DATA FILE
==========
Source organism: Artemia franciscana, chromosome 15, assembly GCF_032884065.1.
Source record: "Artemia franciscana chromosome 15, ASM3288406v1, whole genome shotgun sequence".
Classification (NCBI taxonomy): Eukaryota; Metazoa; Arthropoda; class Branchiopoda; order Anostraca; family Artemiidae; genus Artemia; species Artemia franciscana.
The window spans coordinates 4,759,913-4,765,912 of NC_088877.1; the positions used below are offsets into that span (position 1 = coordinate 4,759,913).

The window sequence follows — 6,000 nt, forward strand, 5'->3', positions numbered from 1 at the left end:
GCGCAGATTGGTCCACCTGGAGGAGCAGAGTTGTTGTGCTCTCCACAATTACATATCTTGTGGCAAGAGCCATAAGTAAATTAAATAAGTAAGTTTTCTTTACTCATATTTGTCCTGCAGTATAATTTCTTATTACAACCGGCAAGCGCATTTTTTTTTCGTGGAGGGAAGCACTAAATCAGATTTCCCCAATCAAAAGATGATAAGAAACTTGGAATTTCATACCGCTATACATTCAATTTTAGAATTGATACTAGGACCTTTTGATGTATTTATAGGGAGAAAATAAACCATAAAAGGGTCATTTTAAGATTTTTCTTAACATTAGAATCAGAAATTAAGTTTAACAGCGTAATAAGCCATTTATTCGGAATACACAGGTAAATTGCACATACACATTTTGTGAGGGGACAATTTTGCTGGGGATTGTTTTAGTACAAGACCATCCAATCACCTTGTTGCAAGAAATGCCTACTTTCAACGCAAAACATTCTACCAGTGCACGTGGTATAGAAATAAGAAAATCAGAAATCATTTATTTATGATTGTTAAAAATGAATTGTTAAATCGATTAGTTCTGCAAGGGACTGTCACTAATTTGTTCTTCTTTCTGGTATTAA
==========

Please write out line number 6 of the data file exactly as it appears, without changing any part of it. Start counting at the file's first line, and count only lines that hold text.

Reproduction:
GCGCAGATTGGTCCACCTGGAGGAGCAGAGTTGTTGTGCTCTCCACAATTACATATCTTGTGGCAAGAGCCATAAGTAAATTAAATAAGTAAGTTTTCTTTACTCATATTTGTCCTGCAGTATAATTTCTTATTACAACCGGCAAGCGCATTTTTTTTTCGTGGAGGGAAGCACTAAATCAGATTTCCCCAATCAAAAGATGATAAGAAACTTGGAATTTCATACCGCTATACATTCAATTTTAGAATTGATACTAGGACCTTTTGATGTATTTATAGGGAGAAAATAAACCATAAAAGGGTCATTTTAAGATTTTTCTTAACATTAGAATCAGAAATTAAGTTTAACAGCGTAATAAGCCATTTATTCGGAATACACAGGTAAATTGCACATACACATTTTGTGAGGGGACAATTTTGCTGGGGATTGTTTTAGTACAAGACCATCCAATCACCTTGTTGCAAGAAATGCCTACTTTCAACGCAAAACATTCTACCAGTGCACGTGGTATAGAAATAAGAAAATCAGAAATCATTTATTTATGATTGTTAAAAATGAATTGTTAAATCGATTAGTTCTGCAAGGGACTGTCACTAATTTGTTCTTCTTTCTGGTATTAA